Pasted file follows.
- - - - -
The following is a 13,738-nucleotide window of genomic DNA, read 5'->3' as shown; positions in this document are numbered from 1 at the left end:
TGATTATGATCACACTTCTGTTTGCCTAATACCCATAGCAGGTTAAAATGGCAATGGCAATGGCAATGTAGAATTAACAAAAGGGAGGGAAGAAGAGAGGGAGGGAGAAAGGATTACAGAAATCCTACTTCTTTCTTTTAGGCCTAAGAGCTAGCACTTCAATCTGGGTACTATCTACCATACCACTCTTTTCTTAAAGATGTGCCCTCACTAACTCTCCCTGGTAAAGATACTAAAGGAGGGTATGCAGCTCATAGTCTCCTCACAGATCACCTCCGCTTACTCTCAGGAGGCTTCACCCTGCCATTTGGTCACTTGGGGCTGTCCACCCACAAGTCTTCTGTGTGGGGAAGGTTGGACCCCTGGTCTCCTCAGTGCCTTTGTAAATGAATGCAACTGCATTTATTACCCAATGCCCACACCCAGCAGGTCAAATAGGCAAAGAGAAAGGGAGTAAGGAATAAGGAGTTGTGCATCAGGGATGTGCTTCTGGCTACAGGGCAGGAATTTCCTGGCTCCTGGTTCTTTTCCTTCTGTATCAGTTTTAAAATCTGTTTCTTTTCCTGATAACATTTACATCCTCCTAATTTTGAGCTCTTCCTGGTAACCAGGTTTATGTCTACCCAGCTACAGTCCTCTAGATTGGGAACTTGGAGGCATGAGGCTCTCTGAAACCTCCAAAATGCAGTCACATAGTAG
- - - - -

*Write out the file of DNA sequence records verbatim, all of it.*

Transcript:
The following is a 13,738-nucleotide window of genomic DNA, read 5'->3' as shown; positions in this document are numbered from 1 at the left end:
TGATTATGATCACACTTCTGTTTGCCTAATACCCATAGCAGGTTAAAATGGCAATGGCAATGGCAATGTAGAATTAACAAAAGGGAGGGAAGAAGAGAGGGAGGGAGAAAGGATTACAGAAATCCTACTTCTTTCTTTTAGGCCTAAGAGCTAGCACTTCAATCTGGGTACTATCTACCATACCACTCTTTTCTTAAAGATGTGCCCTCACTAACTCTCCCTGGTAAAGATACTAAAGGAGGGTATGCAGCTCATAGTCTCCTCACAGATCACCTCCGCTTACTCTCAGGAGGCTTCACCCTGCCATTTGGTCACTTGGGGCTGTCCACCCACAAGTCTTCTGTGTGGGGAAGGTTGGACCCCTGGTCTCCTCAGTGCCTTTGTAAATGAATGCAACTGCATTTATTACCCAATGCCCACACCCAGCAGGTCAAATAGGCAAAGAGAAAGGGAGTAAGGAATAAGGAGTTGTGCATCAGGGATGTGCTTCTGGCTACAGGGCAGGAATTTCCTGGCTCCTGGTTCTTTTCCTTCTGTATCAGTTTTAAAATCTGTTTCTTTTCCTGATAACATTTACATCCTCCTAATTTTGAGCTCTTCCTGGTAACCAGGTTTATGTCTACCCAGCTACAGTCCTCTAGATTGGGAACTTGGAGGCATGAGGCTCTCTGAAACCTCCAAAATGCAGTCACATAGTAG